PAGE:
Would Shell have landed the gas in some other county had the Bellanaboy site not existed? Perhaps they would. But they would have been hard pressed to find 400 acres in any other county along the western seaboard. It’s no easy task to acquire several hundred acres of land. How many farmers would be willing to sell large parcels of land for a gas terminal? I don’t think there would be too many. Therefore, Shell’s argument that an onshore gas terminal is the only option is rendered null and void when one considers the unique set of circumstances that dictated the company’s decision to come to Bellanaboy. Let’s be clear about one thing: Shell did not come to Erris out of the kindness of its big corporate heart. It came to Erris because it was given a very convenient site by Coillte at a price no-one knows because both parties refuse to disclose the details of the deal. The notion of the company investigating alternative sites for the Corrib terminal is a nonsense – and Kevin Moore said as much in his damning report two years ago. What was the point of exploring offshore options when a cheaper onshore facility was being handed on a plate to Enterprise Energy Ireland? The company has accepted that it saved a few hundred million euro by locating the terminal onshore. The executives of Enterprise Energy Ireland must have been performing high fives the day Frank Fahey rang up to offer them this lovely woodland site in County Mayo!
At this stage, Shell should have a bit of decency and dignity and spare us all the nonsense about onshore versus offshore terminals. There was never a decision to be made by the company on the location of the terminal. Frank Fahey made the decision for them. Once the Bellanaboy site entered the equation there wasn’t a snowball’s chance in hell that the company was going to consider an offshore facility. Why would they? Spend a few hundred million going offshore when you were being invited onshore? You’d want to be mad!If Shell really wants to convince the people of Erris that it gave appropriate consideration to a wide range of sites for the Corrib gas terminal it should produce the evidence for all to see. Where did it intend to go had it not received planning permission for Bellanaboy? If you are to bring Shell’s argument to its logical conclusion (i.e. that the onshore terminal was the only option), surely it would have had a number of other sites along the western seaboard as Plans B, C and D. But it didn’t. Apart from taking a cursory glance at the Asahi site – and that was only at the behest of An Bord Pleanála – the company looked nowhere except Bellanaboy. And why should it? From the day Coillte offered its 400-acre site to Enterprise Energy Ireland – and, no doubt, there was a bit of arm-twisting involved in that deal as well – Bellanaboy was the only show in town. The company was clearly given assurances that, come what may, it would be guaranteed planning permission for its gas terminal in Bellanaboy.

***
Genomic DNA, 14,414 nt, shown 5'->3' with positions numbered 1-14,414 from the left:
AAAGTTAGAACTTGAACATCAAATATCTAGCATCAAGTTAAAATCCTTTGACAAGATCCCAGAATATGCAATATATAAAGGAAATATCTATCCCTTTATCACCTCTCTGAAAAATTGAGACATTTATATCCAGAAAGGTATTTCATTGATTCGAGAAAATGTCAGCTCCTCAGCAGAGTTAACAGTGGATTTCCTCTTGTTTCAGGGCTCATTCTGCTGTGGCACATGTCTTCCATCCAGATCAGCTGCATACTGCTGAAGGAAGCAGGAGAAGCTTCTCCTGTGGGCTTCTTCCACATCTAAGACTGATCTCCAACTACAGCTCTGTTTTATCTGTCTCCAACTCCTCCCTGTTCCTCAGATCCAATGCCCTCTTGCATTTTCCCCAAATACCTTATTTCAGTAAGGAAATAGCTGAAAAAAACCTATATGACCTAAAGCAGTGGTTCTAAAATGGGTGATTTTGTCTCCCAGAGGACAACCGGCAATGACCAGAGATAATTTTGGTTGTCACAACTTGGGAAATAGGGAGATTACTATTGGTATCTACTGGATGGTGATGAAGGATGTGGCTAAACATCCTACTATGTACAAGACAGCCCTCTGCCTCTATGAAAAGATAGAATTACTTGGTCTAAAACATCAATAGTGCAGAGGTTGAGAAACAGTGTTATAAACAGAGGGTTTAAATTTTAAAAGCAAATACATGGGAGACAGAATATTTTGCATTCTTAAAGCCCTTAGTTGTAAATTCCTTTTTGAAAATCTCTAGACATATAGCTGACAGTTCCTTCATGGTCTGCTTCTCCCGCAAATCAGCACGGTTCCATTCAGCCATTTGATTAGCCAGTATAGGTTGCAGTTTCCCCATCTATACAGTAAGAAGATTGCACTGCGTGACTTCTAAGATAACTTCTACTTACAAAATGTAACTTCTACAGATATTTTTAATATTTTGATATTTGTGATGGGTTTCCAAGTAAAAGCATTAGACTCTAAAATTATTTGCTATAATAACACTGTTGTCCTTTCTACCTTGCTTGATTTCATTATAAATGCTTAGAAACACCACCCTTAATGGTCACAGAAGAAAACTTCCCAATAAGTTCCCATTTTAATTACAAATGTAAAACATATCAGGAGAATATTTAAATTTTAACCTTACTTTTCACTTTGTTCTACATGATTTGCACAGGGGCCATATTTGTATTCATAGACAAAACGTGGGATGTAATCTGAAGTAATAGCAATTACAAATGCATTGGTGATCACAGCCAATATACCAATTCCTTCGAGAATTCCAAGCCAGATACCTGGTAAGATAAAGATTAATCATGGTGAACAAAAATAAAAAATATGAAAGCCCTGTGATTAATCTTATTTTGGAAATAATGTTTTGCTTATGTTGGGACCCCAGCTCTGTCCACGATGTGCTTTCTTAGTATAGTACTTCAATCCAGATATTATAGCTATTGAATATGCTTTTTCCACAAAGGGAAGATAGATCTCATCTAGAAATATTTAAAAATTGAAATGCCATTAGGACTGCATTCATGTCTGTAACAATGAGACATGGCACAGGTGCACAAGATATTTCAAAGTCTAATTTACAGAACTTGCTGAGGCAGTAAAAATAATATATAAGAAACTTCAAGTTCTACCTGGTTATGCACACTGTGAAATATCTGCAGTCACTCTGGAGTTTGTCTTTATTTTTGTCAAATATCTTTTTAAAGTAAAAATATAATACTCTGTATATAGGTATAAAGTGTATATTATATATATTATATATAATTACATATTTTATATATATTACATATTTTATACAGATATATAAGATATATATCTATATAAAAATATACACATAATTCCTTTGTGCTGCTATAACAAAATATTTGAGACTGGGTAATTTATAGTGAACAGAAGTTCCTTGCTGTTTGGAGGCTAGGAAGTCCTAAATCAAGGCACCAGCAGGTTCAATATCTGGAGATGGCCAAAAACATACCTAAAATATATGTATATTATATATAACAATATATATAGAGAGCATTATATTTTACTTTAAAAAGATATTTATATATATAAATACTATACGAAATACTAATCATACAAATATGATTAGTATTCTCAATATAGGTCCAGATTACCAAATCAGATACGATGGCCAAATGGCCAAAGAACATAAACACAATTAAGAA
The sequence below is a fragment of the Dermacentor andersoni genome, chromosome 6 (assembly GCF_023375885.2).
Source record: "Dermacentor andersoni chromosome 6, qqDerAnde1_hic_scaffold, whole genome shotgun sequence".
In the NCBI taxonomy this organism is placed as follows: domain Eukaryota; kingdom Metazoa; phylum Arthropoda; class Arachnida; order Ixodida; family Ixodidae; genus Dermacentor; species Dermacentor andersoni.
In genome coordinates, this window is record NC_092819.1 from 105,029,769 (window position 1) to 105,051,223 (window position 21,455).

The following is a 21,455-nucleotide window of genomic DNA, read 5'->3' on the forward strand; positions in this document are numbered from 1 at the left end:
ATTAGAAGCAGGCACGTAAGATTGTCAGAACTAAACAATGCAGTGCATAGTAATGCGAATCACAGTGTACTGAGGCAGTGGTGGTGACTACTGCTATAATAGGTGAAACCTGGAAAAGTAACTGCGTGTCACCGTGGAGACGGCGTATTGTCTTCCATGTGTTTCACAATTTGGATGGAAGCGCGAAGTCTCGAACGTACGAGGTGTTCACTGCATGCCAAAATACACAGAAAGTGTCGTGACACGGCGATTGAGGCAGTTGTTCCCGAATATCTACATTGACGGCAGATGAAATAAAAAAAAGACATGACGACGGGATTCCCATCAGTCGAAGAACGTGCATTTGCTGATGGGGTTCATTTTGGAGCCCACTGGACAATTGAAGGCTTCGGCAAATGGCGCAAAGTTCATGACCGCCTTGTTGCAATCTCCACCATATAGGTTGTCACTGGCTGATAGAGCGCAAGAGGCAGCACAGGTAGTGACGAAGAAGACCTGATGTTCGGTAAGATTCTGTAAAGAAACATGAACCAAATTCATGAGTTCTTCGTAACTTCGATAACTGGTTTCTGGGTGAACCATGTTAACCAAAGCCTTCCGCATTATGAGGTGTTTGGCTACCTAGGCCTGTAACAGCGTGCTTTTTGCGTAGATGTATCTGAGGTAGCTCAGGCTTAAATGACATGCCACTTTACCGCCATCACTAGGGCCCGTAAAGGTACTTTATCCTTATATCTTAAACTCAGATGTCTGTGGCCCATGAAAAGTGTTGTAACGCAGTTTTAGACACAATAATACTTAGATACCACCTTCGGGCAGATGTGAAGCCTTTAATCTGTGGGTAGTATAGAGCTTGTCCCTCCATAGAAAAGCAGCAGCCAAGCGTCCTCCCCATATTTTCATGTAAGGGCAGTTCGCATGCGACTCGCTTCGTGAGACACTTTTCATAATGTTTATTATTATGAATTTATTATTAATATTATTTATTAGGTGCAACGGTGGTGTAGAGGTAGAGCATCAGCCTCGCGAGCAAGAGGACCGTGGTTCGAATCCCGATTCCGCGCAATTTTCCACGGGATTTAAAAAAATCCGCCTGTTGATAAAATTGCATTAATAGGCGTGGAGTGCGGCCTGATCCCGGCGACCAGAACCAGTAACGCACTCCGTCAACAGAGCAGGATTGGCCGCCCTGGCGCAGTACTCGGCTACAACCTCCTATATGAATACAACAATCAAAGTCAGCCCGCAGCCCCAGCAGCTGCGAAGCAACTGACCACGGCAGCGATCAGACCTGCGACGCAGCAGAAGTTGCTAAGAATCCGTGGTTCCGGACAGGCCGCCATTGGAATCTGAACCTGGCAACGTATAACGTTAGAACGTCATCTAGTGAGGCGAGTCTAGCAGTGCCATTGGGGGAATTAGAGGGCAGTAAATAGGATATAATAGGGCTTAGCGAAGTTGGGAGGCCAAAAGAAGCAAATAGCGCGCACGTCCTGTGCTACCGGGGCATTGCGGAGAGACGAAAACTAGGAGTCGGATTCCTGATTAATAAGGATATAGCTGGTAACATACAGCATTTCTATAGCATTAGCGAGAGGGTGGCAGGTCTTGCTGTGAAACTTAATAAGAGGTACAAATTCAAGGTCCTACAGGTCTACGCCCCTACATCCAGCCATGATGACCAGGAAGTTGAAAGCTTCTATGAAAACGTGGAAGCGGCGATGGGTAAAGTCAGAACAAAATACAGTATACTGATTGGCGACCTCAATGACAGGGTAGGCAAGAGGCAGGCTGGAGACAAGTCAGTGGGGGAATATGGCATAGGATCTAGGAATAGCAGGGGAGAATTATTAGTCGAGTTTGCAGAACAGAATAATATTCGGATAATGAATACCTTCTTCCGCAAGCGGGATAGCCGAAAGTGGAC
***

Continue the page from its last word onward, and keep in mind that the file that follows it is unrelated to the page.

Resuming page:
As Shell has said so often in recent weeks, it has all its consents in place for Bellanaboy. But the problem for Shell is that it doesn’t have the most important consent of all: the consent of the people of Erris. Every other licence and ministerial order (even the wad of documents that were hurriedly signed by Minister Fahey on the day he left office in 2002!) are worthless without the consent of the people. Shell would want to quickly realise that it is not operating in Nigeria – although the events of recent weeks might suggest otherwise. This is a democracy in which people are unwilling to stand in silence as law-abiding friends, neighbours and countymen are sent to jail by a greedy multinational.
Is it possible to feel sorry for Shell? Is it hell! This is a company that makes fifteen billion euro in profits each year. It can well-afford to take its terminal offshore. After all, it’s getting the Corrib gas free gratis in a deal that is without parallel anywhere else in the world. If Shell has even a shred of integrity in its greedy, corporate entity it will agree to go offshore without delay, thus ending the wholly unnecessary hell it has put the people of Erris through since 1999.